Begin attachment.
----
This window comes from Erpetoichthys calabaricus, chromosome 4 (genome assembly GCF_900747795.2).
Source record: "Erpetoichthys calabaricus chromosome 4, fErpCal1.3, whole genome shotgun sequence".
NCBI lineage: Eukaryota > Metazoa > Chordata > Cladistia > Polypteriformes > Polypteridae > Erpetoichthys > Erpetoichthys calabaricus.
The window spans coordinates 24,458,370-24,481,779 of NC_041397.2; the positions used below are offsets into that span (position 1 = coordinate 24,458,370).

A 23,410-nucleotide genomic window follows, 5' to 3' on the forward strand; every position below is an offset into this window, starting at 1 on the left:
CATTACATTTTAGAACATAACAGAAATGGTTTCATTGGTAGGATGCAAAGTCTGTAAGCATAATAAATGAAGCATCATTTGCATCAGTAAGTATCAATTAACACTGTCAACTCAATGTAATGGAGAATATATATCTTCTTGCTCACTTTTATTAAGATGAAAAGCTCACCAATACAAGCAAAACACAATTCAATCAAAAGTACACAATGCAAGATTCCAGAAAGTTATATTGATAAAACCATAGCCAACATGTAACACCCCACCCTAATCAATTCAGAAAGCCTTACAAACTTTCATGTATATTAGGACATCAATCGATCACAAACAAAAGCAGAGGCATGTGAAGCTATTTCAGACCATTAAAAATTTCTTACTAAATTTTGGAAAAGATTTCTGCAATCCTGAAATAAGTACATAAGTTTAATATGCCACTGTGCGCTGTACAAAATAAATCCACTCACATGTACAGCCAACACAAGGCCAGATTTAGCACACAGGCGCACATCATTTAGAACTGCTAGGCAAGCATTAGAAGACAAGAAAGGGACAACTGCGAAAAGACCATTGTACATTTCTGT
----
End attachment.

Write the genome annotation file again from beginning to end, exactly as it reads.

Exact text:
This window comes from Erpetoichthys calabaricus, chromosome 4 (genome assembly GCF_900747795.2).
Source record: "Erpetoichthys calabaricus chromosome 4, fErpCal1.3, whole genome shotgun sequence".
NCBI lineage: Eukaryota > Metazoa > Chordata > Cladistia > Polypteriformes > Polypteridae > Erpetoichthys > Erpetoichthys calabaricus.
The window spans coordinates 24,458,370-24,481,779 of NC_041397.2; the positions used below are offsets into that span (position 1 = coordinate 24,458,370).

A 23,410-nucleotide genomic window follows, 5' to 3' on the forward strand; every position below is an offset into this window, starting at 1 on the left:
CATTACATTTTAGAACATAACAGAAATGGTTTCATTGGTAGGATGCAAAGTCTGTAAGCATAATAAATGAAGCATCATTTGCATCAGTAAGTATCAATTAACACTGTCAACTCAATGTAATGGAGAATATATATCTTCTTGCTCACTTTTATTAAGATGAAAAGCTCACCAATACAAGCAAAACACAATTCAATCAAAAGTACACAATGCAAGATTCCAGAAAGTTATATTGATAAAACCATAGCCAACATGTAACACCCCACCCTAATCAATTCAGAAAGCCTTACAAACTTTCATGTATATTAGGACATCAATCGATCACAAACAAAAGCAGAGGCATGTGAAGCTATTTCAGACCATTAAAAATTTCTTACTAAATTTTGGAAAAGATTTCTGCAATCCTGAAATAAGTACATAAGTTTAATATGCCACTGTGCGCTGTACAAAATAAATCCACTCACATGTACAGCCAACACAAGGCCAGATTTAGCACACAGGCGCACATCATTTAGAACTGCTAGGCAAGCATTAGAAGACAAGAAAGGGACAACTGCGAAAAGACCATTGTACATTTCTGT